I’ve had a pretty great week of watching women in films in positive roles. Last night I watched MADE IN DAGENHAM, the story of Rita O’Grady, the British woman we can thank for allowing us to (theoretically) be paid the same wages as men. It’s a film that came and went (A BBC production with Sallie Hawkins – two things that don’t exactly bring Americans flocking to the theaters, a huge loss in this case.) In a lot of ways, we’ve seen this story before. A woman inadvertently gets put in a position where she has the opportunity to stand up and say something – and once she realizes she can say it, she realizes she must say it. And keep saying it.
But the performances, costumes and art direction are amazing. Rosamund Pike as the dumb arm ornament of her successful Ford exec husband despite her PhD; the brilliantly dowdy Miranda Richardson as the government minister who hilariously browbeats the two male assistants who are always doubting her authority; Bob Hoskinsas the only man who doesn’t believe women are drooling morons or lucky when their husbands aren’t drunk and smacking ’em around; and, of course, the aforementioned Sallie Hawkins who is tremendous as Rita.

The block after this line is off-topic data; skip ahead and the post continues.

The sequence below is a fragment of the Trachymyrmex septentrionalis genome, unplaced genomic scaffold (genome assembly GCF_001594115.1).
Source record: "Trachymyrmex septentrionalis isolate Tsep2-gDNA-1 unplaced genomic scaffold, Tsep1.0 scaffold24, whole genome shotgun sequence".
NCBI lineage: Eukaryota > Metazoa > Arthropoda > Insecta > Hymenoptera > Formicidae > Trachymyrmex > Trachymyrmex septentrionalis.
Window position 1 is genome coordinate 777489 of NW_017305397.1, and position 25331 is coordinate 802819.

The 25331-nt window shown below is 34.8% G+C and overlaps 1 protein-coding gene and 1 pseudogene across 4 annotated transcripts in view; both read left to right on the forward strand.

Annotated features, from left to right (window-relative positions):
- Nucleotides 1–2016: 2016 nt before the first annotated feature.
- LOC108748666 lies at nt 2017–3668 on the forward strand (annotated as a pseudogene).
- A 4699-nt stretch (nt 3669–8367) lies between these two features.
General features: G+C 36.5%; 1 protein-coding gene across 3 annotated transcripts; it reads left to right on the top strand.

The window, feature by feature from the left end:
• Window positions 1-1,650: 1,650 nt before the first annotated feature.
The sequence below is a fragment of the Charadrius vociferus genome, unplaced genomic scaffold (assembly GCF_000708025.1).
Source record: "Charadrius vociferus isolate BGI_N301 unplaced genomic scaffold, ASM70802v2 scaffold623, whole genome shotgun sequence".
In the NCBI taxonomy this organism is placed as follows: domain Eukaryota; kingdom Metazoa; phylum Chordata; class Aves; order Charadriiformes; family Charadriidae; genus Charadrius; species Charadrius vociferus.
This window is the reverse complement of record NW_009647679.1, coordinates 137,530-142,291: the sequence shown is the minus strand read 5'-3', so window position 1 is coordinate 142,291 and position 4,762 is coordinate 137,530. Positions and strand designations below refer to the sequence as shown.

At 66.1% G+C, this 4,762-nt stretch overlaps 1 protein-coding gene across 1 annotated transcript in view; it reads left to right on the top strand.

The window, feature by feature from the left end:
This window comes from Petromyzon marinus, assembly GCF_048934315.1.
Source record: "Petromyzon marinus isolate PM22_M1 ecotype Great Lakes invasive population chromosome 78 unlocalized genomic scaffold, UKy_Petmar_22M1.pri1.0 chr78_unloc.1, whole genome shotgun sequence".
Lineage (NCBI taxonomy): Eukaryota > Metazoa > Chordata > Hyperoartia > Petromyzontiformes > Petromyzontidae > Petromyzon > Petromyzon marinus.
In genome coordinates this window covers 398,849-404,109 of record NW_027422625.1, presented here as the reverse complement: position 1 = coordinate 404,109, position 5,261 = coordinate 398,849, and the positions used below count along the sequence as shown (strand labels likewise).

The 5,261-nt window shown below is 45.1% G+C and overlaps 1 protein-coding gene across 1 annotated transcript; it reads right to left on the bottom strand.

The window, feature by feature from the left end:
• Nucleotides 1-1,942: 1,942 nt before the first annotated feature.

And fantastic tracking shots of everyone bicycling to work at the car production plant. That was when exercise was a routine part of the day before we all got fat.